Event - Nine folks stay out in cold temperatures to call attention to issue
by: John Lariviere, Forest Grove’s Eric Canon (third from left) speaks on issues facing the homeless during a candlelight vigil Saturday.

It was right around the time a group of citizens began an all-night camp-out to raise awareness of homelessness in Washington County that the rain began to fall.

The drops came ever so lightly at first, but as Saturday night turned to Sunday morning, the amount of precipitation - combined with low temperatures and light wind - made the Out in the Cold Camp Out exactly as the name implied: cold.

Occasional raindrops, however, didn't stop those who gathered outside Cedar Hills United Church of Christ from staging the event to help get the word out on the need for affordable housing in Washington County. Of the 20 to 30 people who showed up for the candlelight vigil at 7 p.m., nine of them stayed the night.

'Homelessness is not just an urban problem. It doesn't matter where you live; poverty is growing, homelessness is growing,' said homeless advocate Chuck Currie, a minister at Parkrose Community United Church of Christ. Currie said he planned on sleeping in his car during the camp-out, much in the way so many others in the area do every night.

Figures from January 2007 showed that the county's population includes at least 1,261 homeless people. Eric Canon, a Forest Grove resident and chairman of the Washington County Interfaith Committee on Homelessness speculates that the number is much larger - between 2,000 and 5,000.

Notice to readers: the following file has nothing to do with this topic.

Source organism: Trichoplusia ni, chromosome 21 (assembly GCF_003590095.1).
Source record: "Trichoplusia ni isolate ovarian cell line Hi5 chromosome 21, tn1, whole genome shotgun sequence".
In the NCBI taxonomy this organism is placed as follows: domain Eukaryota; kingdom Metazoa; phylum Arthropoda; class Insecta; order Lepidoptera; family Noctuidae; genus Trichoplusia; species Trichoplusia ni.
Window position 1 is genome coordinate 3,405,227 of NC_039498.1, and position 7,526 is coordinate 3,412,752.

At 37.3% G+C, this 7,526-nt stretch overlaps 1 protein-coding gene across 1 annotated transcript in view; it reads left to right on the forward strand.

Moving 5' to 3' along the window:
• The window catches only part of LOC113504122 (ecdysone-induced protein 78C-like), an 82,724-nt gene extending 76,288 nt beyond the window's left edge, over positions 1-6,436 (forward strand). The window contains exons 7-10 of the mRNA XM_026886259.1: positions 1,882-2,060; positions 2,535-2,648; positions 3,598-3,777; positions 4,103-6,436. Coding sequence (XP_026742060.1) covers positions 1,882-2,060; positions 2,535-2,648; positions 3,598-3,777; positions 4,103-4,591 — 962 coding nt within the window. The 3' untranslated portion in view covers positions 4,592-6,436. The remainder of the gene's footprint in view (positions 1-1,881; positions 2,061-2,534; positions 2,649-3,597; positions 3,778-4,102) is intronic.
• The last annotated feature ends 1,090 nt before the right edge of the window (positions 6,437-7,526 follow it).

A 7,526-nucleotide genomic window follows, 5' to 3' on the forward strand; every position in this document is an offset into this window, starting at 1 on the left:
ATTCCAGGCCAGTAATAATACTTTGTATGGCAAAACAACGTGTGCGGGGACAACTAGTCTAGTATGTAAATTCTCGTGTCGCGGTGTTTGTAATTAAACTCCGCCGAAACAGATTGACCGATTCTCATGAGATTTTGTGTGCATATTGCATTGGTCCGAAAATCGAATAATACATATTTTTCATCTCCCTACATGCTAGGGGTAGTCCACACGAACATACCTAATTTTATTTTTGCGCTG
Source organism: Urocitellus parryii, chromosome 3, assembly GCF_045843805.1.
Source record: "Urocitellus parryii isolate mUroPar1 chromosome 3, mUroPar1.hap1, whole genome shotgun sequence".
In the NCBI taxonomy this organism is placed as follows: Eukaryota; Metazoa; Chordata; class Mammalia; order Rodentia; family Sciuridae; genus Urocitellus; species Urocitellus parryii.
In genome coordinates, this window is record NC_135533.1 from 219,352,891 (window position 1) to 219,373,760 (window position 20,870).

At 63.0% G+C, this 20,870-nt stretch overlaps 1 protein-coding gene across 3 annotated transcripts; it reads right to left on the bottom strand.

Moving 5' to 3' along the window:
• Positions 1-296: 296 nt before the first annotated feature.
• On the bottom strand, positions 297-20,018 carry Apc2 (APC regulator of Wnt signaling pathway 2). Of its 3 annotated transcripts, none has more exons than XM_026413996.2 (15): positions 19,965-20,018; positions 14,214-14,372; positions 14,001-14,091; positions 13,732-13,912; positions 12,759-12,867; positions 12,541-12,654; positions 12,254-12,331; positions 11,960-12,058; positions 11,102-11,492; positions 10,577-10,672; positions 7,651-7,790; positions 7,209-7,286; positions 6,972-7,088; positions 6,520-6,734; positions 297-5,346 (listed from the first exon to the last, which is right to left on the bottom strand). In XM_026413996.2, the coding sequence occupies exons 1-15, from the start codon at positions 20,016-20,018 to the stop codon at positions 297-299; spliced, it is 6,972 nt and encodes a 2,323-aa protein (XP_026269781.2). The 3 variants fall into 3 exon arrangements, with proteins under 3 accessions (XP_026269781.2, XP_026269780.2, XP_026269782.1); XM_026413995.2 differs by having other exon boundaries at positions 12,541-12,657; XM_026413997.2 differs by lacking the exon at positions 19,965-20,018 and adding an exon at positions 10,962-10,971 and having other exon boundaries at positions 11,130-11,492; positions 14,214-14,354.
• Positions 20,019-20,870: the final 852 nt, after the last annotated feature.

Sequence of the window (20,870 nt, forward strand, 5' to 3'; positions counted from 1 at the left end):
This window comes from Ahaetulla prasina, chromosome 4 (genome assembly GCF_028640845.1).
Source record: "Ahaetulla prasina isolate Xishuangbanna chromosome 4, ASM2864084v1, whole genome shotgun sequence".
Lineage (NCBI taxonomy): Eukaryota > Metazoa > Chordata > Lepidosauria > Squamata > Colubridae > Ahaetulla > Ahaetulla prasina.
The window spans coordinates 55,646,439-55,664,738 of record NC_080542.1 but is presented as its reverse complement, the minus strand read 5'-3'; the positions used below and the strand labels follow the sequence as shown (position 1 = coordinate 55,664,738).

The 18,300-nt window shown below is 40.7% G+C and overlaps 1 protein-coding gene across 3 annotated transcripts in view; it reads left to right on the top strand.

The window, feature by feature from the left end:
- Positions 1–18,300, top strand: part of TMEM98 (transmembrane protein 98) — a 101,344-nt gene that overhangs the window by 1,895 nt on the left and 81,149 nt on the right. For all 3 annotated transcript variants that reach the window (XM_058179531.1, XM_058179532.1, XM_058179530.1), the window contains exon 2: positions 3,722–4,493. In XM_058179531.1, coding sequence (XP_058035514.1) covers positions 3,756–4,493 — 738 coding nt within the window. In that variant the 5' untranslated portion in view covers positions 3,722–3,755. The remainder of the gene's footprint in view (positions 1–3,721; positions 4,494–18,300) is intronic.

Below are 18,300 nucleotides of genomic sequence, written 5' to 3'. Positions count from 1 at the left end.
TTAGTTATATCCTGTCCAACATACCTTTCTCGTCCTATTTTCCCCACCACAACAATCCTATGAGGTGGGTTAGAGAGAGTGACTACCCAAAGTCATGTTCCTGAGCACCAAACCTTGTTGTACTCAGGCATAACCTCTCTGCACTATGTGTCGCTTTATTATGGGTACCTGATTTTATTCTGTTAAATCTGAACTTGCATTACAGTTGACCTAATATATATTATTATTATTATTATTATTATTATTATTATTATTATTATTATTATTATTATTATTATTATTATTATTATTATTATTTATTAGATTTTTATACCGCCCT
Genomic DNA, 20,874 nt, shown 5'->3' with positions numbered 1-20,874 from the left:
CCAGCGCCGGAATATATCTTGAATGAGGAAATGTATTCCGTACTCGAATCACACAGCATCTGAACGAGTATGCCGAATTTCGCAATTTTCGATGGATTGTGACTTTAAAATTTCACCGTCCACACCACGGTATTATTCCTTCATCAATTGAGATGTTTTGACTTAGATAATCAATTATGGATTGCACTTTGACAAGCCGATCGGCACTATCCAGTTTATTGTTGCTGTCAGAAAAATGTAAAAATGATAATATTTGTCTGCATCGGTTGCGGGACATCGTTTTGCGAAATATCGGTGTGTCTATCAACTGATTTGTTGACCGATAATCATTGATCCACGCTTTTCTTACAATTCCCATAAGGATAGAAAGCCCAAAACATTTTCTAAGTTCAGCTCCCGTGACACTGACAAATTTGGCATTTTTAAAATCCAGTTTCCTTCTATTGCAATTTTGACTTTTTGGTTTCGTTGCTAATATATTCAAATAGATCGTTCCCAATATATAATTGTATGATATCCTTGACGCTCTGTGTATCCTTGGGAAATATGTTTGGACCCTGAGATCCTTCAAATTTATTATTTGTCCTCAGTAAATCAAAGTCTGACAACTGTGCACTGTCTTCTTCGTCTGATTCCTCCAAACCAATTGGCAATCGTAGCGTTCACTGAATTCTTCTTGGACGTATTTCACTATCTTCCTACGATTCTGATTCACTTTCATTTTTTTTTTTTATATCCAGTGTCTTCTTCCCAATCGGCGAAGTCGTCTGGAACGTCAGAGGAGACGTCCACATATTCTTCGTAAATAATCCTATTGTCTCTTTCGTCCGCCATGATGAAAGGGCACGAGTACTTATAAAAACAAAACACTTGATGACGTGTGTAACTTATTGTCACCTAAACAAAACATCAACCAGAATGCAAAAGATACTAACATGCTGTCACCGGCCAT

County officials say only 12 out of every 100 people who knock on the doors of family shelters in the county are allowed in, with the other 88 being put on a waiting list or sent back out into the elements.

Learning experience

For Canon and the others who camped out, it was important to learn what people who are turned away must experience each night.

'That's what we're doing. We're learning and we're watching to experience this in a very direct way,' he said.

Canon and his wife, Jeane, spent the night in their car. He said that even with the luxury of being inside of a secured vehicle, the two were by no means cozy.

'It was miserable. We were not so much cold. My face was cold (when we were outside) because it wasn't covered and it sort of gave me a headache, but it was very uncomfortable in the car,' Canon said.

He said they also didn't have to worry about thieves, a real problem for those living on the streets.

'A very typical occurrence for a homeless person is to have all of your stuff stolen. I tried to imagine coming back to my hidden camp and finding that somebody had taken all of my stuff,' he said. 'Here you are, there is no place to go. What do you do? What in the world do these people do?

'It was a very interesting experience for all of us to do. All of us were changed by it,' Canon said. 'We came home Sunday morning. Imagine if you didn't have a home to come to. The whole experience was distressing, tremendously distressing, that we would allow this to happen. How can we turn our backs?'